The defendants moved to exclude on spoliation grounds the plaintiffs’ expert testimony regarding the truck’s collision speed based on plaintiffs’ disposal of the truck and its airbag sensor. The plaintiffs responded that they had retained the truck “for years” and that defendants had not sent a litigation hold notice or shown any interest in examining the wreckage during the period that it had been retained. The trial court ruled that the plaintiffs had a duty to retain the truck and excluded the plaintiffs’ expert’s opinions on the truck speed at the time of the accident. In making the ruling, the trial court stated that the plaintiffs did not act in bad faith or with deliberate intention to destroy evidence. Id. at *3.
At trial, defendants presented evidence that plaintiffs had secured an expert to determine the speed of the vehicle at the time of collision. By prohibiting plaintiffs from rebutting such evidence with testimony from the expert, the trial court permitted the jury to draw a negative inference relating to plaintiffs’ missing expert witness testimony. Ultimately, the defendants won at trial, and the plaintiffs appealed. Id. at *4.
The Washington State Court of Appeals reversed. Writing for the court, Chief Judge Siddoway stated that the existence of a duty to preserve evidence was a question of law subject to de novo review. Id. at *6. Canvassing Washington state decisions, Judge Siddoway cited a decision noting that state spoliation case law was “sparse” and concluded that there was no general duty to preserve evidence under Washington law and no uniformity in the spoliation law of other states. Id. at *9, *11 (citing Homework Contstr., Inc. v. Wells, 138 P.3d 654 (Wash. App. 2006).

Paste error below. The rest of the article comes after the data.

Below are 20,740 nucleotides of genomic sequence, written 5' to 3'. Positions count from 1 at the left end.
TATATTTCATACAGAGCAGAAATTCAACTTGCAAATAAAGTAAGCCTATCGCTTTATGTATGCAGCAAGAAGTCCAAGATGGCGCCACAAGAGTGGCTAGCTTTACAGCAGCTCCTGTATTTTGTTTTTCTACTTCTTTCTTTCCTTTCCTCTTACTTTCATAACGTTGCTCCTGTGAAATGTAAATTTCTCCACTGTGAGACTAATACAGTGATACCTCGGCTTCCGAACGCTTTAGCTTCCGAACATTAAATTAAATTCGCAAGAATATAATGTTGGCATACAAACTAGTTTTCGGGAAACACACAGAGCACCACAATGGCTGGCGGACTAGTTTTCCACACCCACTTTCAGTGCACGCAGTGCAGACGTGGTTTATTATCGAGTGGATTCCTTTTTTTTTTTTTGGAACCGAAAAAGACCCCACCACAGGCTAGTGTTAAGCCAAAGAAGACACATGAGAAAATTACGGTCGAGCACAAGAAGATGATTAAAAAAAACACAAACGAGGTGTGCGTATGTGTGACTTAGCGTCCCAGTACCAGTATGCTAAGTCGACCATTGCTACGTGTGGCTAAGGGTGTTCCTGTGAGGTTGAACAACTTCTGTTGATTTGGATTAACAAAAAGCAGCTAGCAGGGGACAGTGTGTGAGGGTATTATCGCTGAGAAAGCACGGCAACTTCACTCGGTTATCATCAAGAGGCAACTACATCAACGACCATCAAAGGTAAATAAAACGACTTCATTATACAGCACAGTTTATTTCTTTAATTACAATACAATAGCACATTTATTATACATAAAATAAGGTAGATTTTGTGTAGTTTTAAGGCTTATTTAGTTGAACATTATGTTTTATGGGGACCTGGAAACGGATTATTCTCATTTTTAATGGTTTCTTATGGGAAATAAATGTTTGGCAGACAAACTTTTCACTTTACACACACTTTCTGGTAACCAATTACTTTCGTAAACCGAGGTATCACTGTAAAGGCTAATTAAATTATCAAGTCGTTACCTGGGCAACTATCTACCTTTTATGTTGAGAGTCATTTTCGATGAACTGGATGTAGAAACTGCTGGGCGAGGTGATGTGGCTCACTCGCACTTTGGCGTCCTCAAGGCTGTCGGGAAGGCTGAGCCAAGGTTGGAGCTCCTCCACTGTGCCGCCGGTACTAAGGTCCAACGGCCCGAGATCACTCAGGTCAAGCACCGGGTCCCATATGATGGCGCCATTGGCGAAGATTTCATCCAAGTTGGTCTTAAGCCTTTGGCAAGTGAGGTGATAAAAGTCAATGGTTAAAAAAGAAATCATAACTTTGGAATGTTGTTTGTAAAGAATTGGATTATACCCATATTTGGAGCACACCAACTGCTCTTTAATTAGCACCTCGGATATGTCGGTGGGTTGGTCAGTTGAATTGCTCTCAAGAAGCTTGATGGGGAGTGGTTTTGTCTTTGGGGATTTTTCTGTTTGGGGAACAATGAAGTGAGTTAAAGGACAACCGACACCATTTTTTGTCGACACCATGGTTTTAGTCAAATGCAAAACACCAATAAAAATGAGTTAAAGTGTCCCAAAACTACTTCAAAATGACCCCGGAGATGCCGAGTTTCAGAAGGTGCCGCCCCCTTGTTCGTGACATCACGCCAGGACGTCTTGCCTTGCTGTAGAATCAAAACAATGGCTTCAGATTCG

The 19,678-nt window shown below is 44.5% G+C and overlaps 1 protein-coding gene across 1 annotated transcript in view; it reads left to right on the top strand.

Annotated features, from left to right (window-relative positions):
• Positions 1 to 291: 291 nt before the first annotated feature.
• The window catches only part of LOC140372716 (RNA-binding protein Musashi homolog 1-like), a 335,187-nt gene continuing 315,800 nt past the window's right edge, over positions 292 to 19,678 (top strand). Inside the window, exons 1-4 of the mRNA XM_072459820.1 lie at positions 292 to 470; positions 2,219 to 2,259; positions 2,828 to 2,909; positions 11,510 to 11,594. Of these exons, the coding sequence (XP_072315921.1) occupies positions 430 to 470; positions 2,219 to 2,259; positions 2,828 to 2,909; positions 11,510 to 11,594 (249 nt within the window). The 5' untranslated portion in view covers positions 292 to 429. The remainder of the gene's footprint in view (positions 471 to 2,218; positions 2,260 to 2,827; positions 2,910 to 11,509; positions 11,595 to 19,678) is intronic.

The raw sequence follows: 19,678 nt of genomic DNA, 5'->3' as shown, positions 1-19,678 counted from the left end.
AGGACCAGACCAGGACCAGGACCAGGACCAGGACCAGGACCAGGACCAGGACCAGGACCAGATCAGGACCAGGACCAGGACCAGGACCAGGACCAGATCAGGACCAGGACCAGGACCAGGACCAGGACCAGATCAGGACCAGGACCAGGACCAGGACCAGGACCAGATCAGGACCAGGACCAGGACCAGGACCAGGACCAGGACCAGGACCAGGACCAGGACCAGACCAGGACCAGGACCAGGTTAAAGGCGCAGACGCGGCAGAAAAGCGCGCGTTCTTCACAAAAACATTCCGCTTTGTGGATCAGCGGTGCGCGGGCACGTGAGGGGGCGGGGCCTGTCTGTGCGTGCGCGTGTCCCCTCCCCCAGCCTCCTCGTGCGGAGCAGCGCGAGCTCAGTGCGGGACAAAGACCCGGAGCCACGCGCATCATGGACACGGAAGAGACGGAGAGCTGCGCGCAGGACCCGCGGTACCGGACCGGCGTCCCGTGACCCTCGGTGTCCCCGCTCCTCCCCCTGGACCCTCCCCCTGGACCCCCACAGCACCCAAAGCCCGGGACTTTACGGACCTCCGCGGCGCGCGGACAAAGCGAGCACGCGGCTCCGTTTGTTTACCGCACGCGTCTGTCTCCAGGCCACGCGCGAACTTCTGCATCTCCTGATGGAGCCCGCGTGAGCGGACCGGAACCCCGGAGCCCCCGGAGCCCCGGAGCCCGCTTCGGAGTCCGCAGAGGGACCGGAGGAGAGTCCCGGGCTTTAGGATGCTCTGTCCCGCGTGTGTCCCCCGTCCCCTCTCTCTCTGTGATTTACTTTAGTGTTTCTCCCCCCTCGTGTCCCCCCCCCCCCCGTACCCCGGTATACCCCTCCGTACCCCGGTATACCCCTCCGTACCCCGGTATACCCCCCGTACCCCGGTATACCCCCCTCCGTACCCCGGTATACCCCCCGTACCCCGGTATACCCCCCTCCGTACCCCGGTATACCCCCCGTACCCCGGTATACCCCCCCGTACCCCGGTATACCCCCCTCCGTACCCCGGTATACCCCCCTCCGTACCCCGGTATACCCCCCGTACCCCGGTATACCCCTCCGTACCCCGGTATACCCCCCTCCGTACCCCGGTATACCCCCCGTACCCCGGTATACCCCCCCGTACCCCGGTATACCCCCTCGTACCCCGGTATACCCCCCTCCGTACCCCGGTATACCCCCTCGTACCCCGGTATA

Defendants urged the court to consider federal law on spoliation, and the court stated that a “federal common law duty to preserve evidence [was] well established” but concluded that federal case law — including Zubulake v. UBS Warburg, LLC, 220 F.R.D. 212 (S.D.N.Y. 2003) — was not helpful in the circumstances of this case involving “merely negligent destruction of evidence.” Cook, 2015 WL 5771329, at *11-*12. Looking at federal law, the court pointed out that the most recent developments were the changes to the Federal Rules of Civil Procedure, which provide in Rule 37(e) that an adverse inference is permissible only in the case of intentional destruction. Id. at *10. Upon concluding her review of federal and state law, Chief Judge Siddoway stated that “it might be time for Washington to reexamine whether it should recognize the existence of a general duty to preserve evidence” but noted that the parties had not briefed that issue and indicated that it might best be resolved through rulemaking or other means. On the facts of this case, the court ruled that “in light of the [plaintiffs’] merely negligent actions, it is clear that the trial court abused its discretion in permitting evidence and argument suggesting the inference.” Id. at *12.
The court further concluded that the adverse inference that the defendants were “permitted to invite” had a “material effect on the outcome of [the] trial” and prejudiced the plaintiffs, and on that basis, it reversed the judgment in favor of Tarbert Logging and remanded for a new trial. Id. at *15. As the jury had found the county was not negligent in its maintenance of the road, the jury’s finding as to the county was affirmed. Id. at *14-*15.
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Sidley E-Discovery Task Force